Branches and Loops

If…Else Statements

(One time evaluation statements) If…else statements are commonly written as follows:

int a = 5;
int b = 3;
int c = 4;
if ((a + b + c > 10) && (a == b))
{
  Console.WriteLine("The answer is greater than 10");
  Console.WriteLine("And the first number is equal to the second");
}
else
{
  Console.WriteLine("The answer is not greater than 10");
  Console.WriteLine("Or the first number is not equal to the second");
}

Recursive Bugs - Returning to the method in an if else statement is a bad idea, the code will create a copy of the method in the stack causeing a stack overflow. Brackets are not required when there is only one condition:

if (index != -1)
  Console.WriteLine($"The name {names[index]} is at index {index}");

While loops

Checks a condition and executes code while the condition is true:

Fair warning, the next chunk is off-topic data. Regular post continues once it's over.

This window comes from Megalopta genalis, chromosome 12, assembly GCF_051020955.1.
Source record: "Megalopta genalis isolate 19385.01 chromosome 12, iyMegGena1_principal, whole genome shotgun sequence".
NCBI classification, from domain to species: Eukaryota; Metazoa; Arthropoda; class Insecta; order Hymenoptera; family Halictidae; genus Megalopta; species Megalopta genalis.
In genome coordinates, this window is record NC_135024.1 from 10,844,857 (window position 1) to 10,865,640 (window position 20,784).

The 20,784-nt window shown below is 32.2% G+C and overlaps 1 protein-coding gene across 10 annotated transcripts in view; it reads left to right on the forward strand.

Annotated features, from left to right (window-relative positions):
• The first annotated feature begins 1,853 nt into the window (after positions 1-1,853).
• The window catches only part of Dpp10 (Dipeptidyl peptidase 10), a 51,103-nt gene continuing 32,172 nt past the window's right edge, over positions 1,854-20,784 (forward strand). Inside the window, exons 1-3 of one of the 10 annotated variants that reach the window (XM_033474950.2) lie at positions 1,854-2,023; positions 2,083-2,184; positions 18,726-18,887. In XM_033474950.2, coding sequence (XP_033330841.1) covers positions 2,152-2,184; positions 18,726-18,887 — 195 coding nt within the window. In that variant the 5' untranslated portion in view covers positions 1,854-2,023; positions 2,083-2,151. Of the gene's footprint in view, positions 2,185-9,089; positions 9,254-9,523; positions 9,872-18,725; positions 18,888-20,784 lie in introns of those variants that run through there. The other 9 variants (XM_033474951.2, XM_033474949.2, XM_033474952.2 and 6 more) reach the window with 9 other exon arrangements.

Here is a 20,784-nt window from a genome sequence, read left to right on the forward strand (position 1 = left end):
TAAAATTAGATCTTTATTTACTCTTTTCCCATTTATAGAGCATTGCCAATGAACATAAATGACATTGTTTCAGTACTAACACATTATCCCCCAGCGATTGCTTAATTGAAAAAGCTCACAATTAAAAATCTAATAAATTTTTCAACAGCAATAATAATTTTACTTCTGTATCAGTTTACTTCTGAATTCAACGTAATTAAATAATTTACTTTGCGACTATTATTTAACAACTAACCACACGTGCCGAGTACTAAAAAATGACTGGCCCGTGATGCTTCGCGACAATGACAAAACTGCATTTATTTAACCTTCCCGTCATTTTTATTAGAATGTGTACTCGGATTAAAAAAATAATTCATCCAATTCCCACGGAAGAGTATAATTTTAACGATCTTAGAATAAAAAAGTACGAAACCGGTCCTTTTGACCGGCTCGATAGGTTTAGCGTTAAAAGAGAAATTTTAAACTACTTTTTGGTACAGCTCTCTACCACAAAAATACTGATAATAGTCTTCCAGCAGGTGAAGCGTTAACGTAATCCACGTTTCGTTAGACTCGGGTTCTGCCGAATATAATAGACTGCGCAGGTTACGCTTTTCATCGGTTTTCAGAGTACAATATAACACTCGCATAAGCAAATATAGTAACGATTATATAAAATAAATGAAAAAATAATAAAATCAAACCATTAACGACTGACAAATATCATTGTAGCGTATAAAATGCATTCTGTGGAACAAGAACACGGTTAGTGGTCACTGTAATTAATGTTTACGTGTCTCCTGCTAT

int counter = 0;
while (counter < 10)
{
  Console.WriteLine($"Hello World! The counter is {counter}");
  counter++;
}

do…while loops - executes the code first, then checks the condition:

int counter = 0;
do
{
  Console.WriteLine($"Hello World! The counter is {counter}");
  counter++;
} while (counter < 10);

Note;

int counter = 0;
while (counter < 10)

Can be written as;

while (counter++ < 10)

For loops

for (int counter = 0; counter < 10; counter++)
{
  Console.WriteLine($"Hello World! The counter is {counter}");
}

For loops can be nested:

for (int row = 0; row < 10; row++)
{
  for (char column = 'a'; column < 'k'; column++)
  {
    Console.WriteLine($"The cell is ({row}, {column})");
  }
}

For example, find the sum of all int’s divisible by 3:

int sum = 0;
for (int i = 1; i <= 20; i++)
{
  if (i % 3 == 0)
  {
    sum = sum + i;
  }
}

Console.Write(sum);